The Rwandan government prioritized funding of water supply development during the 2000s, significantly increasing its share of the national budget. This funding, along with donor support, caused a rapid increase in access to safe water; in 2008, 73% of the population had access to safe water, up from about 55% in 2005. The country’s water infrastructure consists of urban and rural systems which deliver water to the public, mainly through standpipes in rural areas and private connections in urban areas. In areas not served by these systems, hand pumps and managed springs are used. Despite rainfall exceeding 100 centimeters (39 in) annually in many areas, little use is made of rainwater harvesting. Access to sanitation remains low; the United Nations estimates that in 2006, 34% of urban and 20% of rural dwellers had access to improved sanitation. Government policy measures to improve sanitation are limited, focusing only on urban areas. The majority of the population, both urban and rural, use public shared pit latrines for sanitation.
Rwanda’s electricity supply was, until the early 2000s, generated almost entirely from hydroelectric sources; power stations on Lakes Burera and Ruhondo provided 90% of the country’s electricity. A combination of below average rainfall and human activity, including the draining of the Rugezi wetlands for cultivation and grazing, caused the two lakes’ water levels to fall from 1990 onwards; by 2004 levels were reduced by 50%, leading to a sharp drop in output from the power stations. This, coupled with increased demand as the economy grew, precipitated a shortfall in 2004 and widespread load shedding. As an emergency measure, the government installed diesel generators north of Kigali; by 2006 these were providing 56% of the country’s electricity, but were very costly. The government enacted a number of measures to alleviate this problem, including rehabilitating the Rugezi wetlands, which supply water to Burera and Ruhondo and investing in a scheme to extract methane gas from Lake Kivu, expected in its first phase to increase the country’s power generation by 40%. Only 6% of the population had access to electricity in 2009.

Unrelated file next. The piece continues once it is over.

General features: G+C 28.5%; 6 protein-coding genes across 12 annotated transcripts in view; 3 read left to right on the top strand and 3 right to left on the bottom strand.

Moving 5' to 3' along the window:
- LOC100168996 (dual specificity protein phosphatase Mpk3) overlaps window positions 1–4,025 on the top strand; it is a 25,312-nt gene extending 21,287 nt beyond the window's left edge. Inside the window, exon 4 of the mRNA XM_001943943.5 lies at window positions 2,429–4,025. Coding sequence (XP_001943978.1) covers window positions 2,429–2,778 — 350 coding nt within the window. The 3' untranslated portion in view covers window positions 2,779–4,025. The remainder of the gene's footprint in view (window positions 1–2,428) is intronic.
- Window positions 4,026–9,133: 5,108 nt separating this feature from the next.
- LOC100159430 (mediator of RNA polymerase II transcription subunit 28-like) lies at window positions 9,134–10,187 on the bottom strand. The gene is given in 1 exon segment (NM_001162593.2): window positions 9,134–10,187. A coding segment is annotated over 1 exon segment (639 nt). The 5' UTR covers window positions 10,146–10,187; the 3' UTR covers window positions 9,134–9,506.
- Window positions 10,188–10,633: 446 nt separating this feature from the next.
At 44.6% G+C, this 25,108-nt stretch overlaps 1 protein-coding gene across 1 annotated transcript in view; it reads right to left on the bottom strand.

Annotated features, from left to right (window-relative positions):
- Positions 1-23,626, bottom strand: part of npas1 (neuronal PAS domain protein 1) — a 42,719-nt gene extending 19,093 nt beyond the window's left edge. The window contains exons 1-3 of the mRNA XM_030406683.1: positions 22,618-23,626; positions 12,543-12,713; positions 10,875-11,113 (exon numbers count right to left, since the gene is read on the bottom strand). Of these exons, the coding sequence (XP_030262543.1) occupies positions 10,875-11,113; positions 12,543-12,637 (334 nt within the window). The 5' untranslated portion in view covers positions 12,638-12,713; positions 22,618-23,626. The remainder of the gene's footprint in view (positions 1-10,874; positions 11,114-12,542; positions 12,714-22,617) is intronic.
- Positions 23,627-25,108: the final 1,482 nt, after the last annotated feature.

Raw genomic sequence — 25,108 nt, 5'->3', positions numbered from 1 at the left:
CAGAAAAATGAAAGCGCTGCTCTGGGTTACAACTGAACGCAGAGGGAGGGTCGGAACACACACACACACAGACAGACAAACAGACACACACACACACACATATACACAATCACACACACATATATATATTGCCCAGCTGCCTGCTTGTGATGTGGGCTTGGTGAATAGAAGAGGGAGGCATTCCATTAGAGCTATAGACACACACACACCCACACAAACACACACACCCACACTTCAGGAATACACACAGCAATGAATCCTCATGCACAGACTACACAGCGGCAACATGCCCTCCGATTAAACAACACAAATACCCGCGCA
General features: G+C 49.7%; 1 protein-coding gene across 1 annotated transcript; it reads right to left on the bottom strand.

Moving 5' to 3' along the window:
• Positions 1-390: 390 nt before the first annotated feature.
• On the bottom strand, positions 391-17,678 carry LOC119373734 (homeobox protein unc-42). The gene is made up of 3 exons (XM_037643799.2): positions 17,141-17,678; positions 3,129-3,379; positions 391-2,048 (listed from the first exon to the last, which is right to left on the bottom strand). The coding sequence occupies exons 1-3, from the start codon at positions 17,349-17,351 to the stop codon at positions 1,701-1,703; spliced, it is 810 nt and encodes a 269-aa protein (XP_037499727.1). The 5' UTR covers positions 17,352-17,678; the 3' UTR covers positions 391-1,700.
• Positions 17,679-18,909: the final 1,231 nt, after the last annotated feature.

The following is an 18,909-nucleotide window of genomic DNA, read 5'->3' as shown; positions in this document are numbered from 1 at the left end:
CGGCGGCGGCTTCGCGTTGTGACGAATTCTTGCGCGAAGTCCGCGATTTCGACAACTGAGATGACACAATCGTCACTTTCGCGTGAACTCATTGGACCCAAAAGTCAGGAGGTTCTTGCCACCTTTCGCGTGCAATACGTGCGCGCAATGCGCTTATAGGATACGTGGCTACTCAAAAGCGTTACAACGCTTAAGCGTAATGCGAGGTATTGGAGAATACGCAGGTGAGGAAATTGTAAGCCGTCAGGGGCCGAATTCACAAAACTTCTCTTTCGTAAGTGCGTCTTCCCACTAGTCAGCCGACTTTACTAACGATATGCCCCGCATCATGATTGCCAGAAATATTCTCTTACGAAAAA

The government has increased investment in the transport infrastructure of Rwanda since the 1994 Genocide, with aid from the United States, European Union, Japan, and others. The transport system centers primarily on the road network, with paved roads between Kigali and most other major cities and towns in the country. Rwanda is linked by road to other countries in East Africa, such as Uganda, Tanzania, Burundi and Kenya, as well as to the eastern Congolese cities of Goma and Bukavu; the country’s most important trade route is the road to the port of Mombasa via Kampala and Nairobi. The principal form of public transport in the country is the shared taxi. Express routes link the major cities and local service is offered to most villages along the main roads. Coach services are available to various destinations in neighboring countries. The country has an international airport at Kigali that serves one domestic and several international destinations. As of 2011 the country has no railways, although funding has been secured for a feasibility study into extending the Tanzanian Central Line into Rwanda. There is no public water transport between the port cities on Lake Kivu, although a limited private service exists and the government has initiated a programme to encourage development of a full service.